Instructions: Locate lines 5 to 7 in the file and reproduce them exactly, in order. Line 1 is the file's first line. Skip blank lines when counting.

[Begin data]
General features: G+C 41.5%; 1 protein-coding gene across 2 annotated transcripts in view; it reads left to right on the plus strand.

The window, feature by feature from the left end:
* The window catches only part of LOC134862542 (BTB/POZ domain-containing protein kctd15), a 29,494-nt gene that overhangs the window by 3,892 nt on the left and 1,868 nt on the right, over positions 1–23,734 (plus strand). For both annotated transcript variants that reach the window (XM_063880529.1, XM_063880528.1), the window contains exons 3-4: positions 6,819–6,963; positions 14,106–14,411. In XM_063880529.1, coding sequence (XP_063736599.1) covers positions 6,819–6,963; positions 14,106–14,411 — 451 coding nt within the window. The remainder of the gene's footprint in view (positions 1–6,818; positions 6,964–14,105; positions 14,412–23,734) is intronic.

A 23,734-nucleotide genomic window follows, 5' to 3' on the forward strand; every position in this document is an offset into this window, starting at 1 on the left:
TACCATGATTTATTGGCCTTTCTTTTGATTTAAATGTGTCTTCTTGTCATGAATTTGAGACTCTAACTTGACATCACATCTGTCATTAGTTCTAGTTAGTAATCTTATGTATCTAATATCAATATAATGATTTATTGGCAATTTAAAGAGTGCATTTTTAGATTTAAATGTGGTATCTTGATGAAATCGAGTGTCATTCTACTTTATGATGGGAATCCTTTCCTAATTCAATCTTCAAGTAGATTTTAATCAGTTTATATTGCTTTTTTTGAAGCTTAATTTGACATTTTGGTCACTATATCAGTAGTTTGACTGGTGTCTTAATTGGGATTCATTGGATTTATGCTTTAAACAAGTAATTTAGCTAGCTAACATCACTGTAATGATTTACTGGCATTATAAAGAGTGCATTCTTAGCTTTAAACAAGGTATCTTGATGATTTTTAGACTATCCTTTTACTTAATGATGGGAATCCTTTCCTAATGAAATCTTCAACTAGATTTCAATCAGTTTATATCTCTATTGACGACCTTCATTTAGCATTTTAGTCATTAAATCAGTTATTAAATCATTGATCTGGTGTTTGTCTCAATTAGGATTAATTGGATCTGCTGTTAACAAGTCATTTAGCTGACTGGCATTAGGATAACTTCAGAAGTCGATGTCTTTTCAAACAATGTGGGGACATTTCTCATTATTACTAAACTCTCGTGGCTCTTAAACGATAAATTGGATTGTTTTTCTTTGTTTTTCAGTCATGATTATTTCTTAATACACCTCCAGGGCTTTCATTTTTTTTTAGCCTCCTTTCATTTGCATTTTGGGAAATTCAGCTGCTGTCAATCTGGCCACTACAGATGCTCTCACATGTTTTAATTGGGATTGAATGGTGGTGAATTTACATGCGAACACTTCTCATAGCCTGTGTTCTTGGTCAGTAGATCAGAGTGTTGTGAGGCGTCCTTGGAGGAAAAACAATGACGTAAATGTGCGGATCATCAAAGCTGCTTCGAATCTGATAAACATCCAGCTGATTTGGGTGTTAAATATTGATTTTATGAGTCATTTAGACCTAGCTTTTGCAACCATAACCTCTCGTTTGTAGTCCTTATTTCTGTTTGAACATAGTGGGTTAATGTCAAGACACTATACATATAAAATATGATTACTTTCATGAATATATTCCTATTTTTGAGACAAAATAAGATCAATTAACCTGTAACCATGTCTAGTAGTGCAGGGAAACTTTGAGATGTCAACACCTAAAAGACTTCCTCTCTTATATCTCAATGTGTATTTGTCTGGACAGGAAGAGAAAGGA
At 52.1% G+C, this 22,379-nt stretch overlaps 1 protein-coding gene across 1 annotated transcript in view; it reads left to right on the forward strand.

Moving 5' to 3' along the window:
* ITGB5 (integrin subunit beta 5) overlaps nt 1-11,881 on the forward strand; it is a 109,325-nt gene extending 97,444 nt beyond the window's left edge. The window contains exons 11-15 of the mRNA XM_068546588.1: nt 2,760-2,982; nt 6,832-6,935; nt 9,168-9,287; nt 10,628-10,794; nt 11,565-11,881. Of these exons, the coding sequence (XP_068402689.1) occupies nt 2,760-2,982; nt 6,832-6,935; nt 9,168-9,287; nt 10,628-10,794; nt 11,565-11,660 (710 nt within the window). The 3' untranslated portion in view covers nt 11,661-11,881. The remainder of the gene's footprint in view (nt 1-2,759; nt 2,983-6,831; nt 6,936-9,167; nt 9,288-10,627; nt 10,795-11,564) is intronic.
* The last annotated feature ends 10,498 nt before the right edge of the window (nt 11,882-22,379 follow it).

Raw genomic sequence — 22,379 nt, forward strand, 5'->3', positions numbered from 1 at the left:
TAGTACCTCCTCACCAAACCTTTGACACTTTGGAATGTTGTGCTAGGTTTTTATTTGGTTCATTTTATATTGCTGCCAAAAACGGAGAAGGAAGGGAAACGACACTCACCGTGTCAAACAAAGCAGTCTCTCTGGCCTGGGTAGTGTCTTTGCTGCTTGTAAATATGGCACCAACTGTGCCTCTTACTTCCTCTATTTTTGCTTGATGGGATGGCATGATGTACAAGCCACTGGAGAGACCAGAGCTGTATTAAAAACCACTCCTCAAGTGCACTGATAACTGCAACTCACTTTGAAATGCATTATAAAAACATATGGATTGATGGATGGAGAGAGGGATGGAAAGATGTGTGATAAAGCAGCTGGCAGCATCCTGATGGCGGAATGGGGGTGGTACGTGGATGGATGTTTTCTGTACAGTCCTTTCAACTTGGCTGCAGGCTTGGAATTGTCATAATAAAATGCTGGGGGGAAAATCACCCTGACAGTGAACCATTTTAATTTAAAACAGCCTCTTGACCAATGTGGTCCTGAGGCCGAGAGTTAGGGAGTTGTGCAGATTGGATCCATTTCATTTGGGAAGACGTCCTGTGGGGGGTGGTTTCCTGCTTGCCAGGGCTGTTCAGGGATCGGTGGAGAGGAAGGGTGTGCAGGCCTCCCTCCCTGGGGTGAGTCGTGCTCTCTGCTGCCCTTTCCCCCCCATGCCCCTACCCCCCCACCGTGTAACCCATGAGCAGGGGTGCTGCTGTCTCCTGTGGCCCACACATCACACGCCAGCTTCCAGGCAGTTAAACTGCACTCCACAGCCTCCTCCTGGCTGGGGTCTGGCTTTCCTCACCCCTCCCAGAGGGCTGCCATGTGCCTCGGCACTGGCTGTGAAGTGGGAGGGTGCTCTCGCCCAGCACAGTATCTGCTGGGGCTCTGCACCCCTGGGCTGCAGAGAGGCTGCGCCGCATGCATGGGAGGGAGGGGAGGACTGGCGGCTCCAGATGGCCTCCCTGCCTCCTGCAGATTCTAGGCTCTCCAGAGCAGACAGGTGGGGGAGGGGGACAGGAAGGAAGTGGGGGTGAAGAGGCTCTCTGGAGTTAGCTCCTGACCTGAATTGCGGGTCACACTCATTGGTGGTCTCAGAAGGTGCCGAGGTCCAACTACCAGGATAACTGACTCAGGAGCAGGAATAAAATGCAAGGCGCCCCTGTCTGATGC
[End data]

TACCATGATTTATTGGCCTTTCTTTTGATTTAAATGTGTCTTCTTGTCATGAATTTGAGACTCTAACTTGACATCACATCTGTCATTAGTTCTAGTTAGTAATCTTATGTATCTAATATCAATATAATGATTTATTGGCAATTTAAAGAGTGCATTTTTAGATTTAAATGTGGTATCTTGATGAAATCGAGTGTCATTCTACTTTATGATGGGAATCCTTTCCTAATTCAATCTTCAAGTAGATTTTAATCAGTTTATATTGCTTTTTTTGAAGCTTAATTTGACATTTTGGTCACTATATCAGTAGTTTGACTGGTGTCTTAATTGGGATTCATTGGATTTATGCTTTAAACAAGTAATTTAGCTAGCTAACATCACTGTAATGATTTACTGGCATTATAAAGAGTGCATTCTTAGCTTTAAACAAGGTATCTTGATGATTTTTAGACTATCCTTTTACTTAATGATGGGAATCCTTTCCTAATGAAATCTTCAACTAGATTTCAATCAGTTTATATCTCTATTGACGACCTTCATTTAGCATTTTAGTCATTAAATCAGTTATTAAATCATTGATCTGGTGTTTGTCTCAATTAGGATTAATTGGATCTGCTGTTAACAAGTCATTTAGCTGACTGGCATTAGGATAACTTCAGAAGTCGATGTCTTTTCAAACAATGTGGGGACATTTCTCATTATTACTAAACTCTCGTGGCTCTTAAACGATAAATTGGATTGTTTTTCTTTGTTTTTCAGTCATGATTATTTCTTAATACACCTCCAGGGCTTTCATTTTTTTTTAGCCTCCTTTCATTTGCATTTTGGGAAATTCAGCTGCTGTCAATCTGGCCACTACAGATGCTCTCACATGTTTTAATTGGGATTGAATGGTGGTGAATTTACATGCGAACACTTCTCATAGCCTGTGTTCTTGGTCAGTAGATCAGAGTGTTGTGAGGCGTCCTTGGAGGAAAAACAATGACGTAAATGTGCGGATCATCAAAGCTGCTTCGAATCTGATAAACATCCAGCTGATTTGGGTGTTAAATATTGATTTTATGAGTCATTTAGACCTAGCTTTTGCAACCATAACCTCTCGTTTGTAGTCCTTATTTCTGTTTGAACATAGTGGGTTAATGTCAAGACACTATACATATAAAATATGATTACTTTCATGAATATATTCCTATTTTTGAGACAAAATAAGATCAATTAACCTGTAACCATGTCTAGTAGTGCAGGGAAACTTTGAGATGTCAACACCTAAAAGACTTCCTCTCTTATATCTCAATGTGTATTTGTCTGGACAGGAAGAGAAAGGA
At 52.1% G+C, this 22,379-nt stretch overlaps 1 protein-coding gene across 1 annotated transcript in view; it reads left to right on the forward strand.

Moving 5' to 3' along the window: